The Next President Should Learn from Reagan’s Legacy on Government Reform
My colleague Wayne Crews has a fascinating policy brief out this week, “Channeling Reagan by Executive Order: How the Next President Can Begin Rolling Back the Obama Regulation Rampage.” In considering what we can do today to rein in the steady growth of the federal regulatory state, Wayne points us back to the executive order that President Reagan signed in 1981, required agencies to ensure that the benefits to society of all new and existing regulations outweigh their costs, and to choose regulatory approaches that impose the least net cost. Reagan’s effort was unfortunately later superseded by a Bill Clinton executive order, which watered down the original protections significantly.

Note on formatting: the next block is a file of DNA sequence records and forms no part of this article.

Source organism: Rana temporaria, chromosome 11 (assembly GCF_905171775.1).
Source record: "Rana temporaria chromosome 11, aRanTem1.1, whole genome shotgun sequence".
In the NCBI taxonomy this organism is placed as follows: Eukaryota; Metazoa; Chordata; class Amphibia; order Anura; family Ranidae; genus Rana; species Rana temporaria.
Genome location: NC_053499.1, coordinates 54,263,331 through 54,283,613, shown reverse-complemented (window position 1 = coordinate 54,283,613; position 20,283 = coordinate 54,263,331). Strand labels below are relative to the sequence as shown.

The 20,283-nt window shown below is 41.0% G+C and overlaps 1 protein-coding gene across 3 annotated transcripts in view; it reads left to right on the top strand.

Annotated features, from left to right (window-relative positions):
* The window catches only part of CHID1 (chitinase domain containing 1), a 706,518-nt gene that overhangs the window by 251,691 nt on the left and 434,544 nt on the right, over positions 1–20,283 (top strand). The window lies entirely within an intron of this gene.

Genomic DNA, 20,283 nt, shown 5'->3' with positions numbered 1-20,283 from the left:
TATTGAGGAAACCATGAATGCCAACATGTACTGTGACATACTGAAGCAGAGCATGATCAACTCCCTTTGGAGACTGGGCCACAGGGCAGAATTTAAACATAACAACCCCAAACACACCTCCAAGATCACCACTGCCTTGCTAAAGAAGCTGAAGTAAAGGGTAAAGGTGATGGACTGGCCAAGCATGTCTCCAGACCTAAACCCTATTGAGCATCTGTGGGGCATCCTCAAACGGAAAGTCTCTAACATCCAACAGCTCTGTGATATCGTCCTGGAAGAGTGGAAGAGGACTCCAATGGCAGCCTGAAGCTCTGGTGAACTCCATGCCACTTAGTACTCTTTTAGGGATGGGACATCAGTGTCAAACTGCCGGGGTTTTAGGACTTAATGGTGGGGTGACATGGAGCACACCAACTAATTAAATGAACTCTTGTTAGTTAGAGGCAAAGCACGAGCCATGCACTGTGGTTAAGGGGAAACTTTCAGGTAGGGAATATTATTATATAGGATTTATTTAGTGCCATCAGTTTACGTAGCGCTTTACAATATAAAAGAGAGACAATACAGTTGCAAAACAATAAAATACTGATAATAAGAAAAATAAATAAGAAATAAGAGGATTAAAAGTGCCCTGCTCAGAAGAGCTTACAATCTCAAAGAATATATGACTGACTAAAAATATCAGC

On Wednesday, Jennifer Harper at the Washington Times highlighted “Channeling Reagan” for the Inside the Beltway column:
As the Democrat and Republican parties debate priority issues for their party policy platforms, they have a unique opportunity to strike at out-of-control regulations. A new report from the Competitive Enterprise Institute offers a starting point for both party platforms and especially the next president: President Ronald Reagan’s 1981 executive order – E.O 12291 – which gave the White House oversight and review of federal regulations.
Yes, think about it. The yearly clutter of new regulations ends up costing the tax paying public more, and it contributes to all that gridlock voters complain about.
As the presidential election nears, more observers and pundits will turn to the question of what should be at the top of the next president’s agenda. A strong reaffirmation of the proper role of the regulatory review process should definitely be on the list.